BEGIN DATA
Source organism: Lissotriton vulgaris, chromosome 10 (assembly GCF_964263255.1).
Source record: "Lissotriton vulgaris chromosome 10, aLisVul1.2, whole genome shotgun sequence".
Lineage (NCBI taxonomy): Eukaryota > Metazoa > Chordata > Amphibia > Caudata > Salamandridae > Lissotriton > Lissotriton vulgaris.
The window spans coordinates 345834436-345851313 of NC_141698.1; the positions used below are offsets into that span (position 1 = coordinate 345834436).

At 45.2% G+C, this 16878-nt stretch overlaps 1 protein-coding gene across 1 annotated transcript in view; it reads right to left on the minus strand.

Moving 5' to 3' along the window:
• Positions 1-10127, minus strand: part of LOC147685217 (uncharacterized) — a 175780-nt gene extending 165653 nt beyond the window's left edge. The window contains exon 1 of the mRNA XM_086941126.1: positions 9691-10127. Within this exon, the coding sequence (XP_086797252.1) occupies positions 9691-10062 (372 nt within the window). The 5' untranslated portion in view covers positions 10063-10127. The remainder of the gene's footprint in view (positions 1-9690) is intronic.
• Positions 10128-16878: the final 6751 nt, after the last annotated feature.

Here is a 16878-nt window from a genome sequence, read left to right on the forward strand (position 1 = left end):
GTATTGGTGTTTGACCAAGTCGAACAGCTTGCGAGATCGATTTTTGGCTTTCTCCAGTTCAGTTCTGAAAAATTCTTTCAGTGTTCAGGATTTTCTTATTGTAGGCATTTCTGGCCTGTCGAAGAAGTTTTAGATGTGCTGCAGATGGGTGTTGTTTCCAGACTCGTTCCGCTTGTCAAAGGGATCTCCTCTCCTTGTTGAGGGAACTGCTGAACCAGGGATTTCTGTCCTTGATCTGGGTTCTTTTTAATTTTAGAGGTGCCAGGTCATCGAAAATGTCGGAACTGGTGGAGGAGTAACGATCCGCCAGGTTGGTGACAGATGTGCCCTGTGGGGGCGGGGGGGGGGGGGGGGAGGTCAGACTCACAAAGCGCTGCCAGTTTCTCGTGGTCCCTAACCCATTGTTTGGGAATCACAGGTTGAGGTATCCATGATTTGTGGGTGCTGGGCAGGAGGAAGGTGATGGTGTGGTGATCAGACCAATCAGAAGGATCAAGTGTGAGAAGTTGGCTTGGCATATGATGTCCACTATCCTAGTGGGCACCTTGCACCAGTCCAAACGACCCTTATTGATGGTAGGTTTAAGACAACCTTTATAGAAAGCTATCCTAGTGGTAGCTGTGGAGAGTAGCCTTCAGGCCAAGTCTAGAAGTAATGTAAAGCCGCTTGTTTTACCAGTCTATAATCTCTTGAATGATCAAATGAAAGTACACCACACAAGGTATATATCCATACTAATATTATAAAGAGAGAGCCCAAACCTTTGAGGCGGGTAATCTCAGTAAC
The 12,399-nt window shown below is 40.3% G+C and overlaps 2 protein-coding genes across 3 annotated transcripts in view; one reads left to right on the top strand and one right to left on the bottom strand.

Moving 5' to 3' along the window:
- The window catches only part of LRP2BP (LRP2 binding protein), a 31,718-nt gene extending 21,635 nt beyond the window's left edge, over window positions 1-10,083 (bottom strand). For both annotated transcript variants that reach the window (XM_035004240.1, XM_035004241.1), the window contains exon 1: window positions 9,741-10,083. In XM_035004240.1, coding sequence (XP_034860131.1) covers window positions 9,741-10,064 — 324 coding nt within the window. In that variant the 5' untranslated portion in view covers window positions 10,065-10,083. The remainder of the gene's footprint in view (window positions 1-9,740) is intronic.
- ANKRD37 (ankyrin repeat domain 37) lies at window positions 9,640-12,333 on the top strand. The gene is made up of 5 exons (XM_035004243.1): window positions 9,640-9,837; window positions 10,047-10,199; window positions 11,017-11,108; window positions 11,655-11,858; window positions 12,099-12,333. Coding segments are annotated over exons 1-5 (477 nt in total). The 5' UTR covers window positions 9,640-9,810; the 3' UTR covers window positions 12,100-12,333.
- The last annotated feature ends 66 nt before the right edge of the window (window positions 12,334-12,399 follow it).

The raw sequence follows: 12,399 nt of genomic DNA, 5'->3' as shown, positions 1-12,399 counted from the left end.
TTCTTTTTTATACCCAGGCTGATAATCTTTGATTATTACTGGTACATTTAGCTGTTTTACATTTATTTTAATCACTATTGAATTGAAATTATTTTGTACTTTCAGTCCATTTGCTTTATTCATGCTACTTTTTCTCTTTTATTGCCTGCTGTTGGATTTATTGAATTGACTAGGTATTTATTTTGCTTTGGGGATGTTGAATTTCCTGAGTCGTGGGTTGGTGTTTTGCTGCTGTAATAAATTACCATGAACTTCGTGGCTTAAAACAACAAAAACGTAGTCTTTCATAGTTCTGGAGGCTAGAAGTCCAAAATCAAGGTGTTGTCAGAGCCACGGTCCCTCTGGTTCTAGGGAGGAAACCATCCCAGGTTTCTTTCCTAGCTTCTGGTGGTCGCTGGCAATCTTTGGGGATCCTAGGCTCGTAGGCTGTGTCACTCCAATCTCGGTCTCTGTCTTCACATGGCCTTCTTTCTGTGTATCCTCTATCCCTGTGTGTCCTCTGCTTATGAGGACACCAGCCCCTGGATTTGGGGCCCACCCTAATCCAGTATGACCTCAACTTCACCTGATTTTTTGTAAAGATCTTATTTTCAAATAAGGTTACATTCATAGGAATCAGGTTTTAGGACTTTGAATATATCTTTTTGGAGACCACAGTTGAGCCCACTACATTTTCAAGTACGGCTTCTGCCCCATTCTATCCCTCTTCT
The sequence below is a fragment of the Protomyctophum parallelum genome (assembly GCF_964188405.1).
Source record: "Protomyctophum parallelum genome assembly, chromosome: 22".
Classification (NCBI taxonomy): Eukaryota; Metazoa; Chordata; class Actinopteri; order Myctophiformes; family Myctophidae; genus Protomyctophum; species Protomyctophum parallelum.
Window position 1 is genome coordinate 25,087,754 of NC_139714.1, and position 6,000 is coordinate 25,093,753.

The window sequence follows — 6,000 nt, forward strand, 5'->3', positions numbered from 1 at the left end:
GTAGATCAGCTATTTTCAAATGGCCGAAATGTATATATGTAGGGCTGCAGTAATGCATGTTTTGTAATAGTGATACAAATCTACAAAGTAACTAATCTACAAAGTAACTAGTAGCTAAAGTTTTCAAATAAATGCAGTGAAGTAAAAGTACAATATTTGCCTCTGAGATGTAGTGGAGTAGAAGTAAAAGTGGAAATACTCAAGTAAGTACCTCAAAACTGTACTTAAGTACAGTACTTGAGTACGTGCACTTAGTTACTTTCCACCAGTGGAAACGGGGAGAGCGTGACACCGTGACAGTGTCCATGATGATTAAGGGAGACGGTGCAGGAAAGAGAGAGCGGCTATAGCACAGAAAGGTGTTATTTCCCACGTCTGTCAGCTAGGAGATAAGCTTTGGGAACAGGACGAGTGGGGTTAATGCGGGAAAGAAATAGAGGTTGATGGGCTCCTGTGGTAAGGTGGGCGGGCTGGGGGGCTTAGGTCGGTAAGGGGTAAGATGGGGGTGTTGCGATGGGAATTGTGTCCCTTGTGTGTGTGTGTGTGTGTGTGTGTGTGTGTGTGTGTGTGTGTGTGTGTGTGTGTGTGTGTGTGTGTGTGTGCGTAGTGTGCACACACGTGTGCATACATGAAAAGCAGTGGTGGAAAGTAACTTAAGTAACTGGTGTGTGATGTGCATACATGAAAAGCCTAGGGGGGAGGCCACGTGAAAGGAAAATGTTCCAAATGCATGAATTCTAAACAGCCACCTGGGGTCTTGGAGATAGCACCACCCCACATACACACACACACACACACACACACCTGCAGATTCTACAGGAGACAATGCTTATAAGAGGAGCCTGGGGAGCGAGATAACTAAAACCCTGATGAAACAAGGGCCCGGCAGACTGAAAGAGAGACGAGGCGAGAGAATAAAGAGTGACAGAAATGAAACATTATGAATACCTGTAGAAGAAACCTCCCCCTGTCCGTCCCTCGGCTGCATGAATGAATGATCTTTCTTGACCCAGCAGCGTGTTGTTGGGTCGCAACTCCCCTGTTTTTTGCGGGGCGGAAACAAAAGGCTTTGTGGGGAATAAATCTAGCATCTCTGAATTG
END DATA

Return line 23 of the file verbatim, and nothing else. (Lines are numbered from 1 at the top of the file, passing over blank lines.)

GTAGATCAGCTATTTTCAAATGGCCGAAATGTATATATGTAGGGCTGCAGTAATGCATGTTTTGTAATAGTGATACAAATCTACAAAGTAACTAATCTACAAAGTAACTAGTAGCTAAAGTTTTCAAATAAATGCAGTGAAGTAAAAGTACAATATTTGCCTCTGAGATGTAGTGGAGTAGAAGTAAAAGTGGAAATACTCAAGTAAGTACCTCAAAACTGTACTTAAGTACAGTACTTGAGTACGTGCACTTAGTTACTTTCCACCAGTGGAAACGGGGAGAGCGTGACACCGTGACAGTGTCCATGATGATTAAGGGAGACGGTGCAGGAAAGAGAGAGCGGCTATAGCACAGAAAGGTGTTATTTCCCACGTCTGTCAGCTAGGAGATAAGCTTTGGGAACAGGACGAGTGGGGTTAATGCGGGAAAGAAATAGAGGTTGATGGGCTCCTGTGGTAAGGTGGGCGGGCTGGGGGGCTTAGGTCGGTAAGGGGTAAGATGGGGGTGTTGCGATGGGAATTGTGTCCCTTGTGTGTGTGTGTGTGTGTGTGTGTGTGTGTGTGTGTGTGTGTGTGTGTGTGTGTGTGTGTGTGTGTGTGTGCGTAGTGTGCACACACGTGTGCATACATGAAAAGCAGTGGTGGAAAGTAACTTAAGTAACTGGTGTGTGATGTGCATACATGAAAAGCCTAGGGGGGAGGCCACGTGAAAGGAAAATGTTCCAAATGCATGAATTCTAAACAGCCACCTGGGGTCTTGGAGATAGCACCACCCCACATACACACACACACACACACACACACCTGCAGATTCTACAGGAGACAATGCTTATAAGAGGAGCCTGGGGAGCGAGATAACTAAAACCCTGATGAAACAAGGGCCCGGCAGACTGAAAGAGAGACGAGGCGAGAGAATAAAGAGTGACAGAAATGAAACATTATGAATACCTGTAGAAGAAACCTCCCCCTGTCCGTCCCTCGGCTGCATGAATGAATGATCTTTCTTGACCCAGCAGCGTGTTGTTGGGTCGCAACTCCCCTGTTTTTTGCGGGGCGGAAACAAAAGGCTTTGTGGGGAATAAATCTAGCATCTCTGAATTG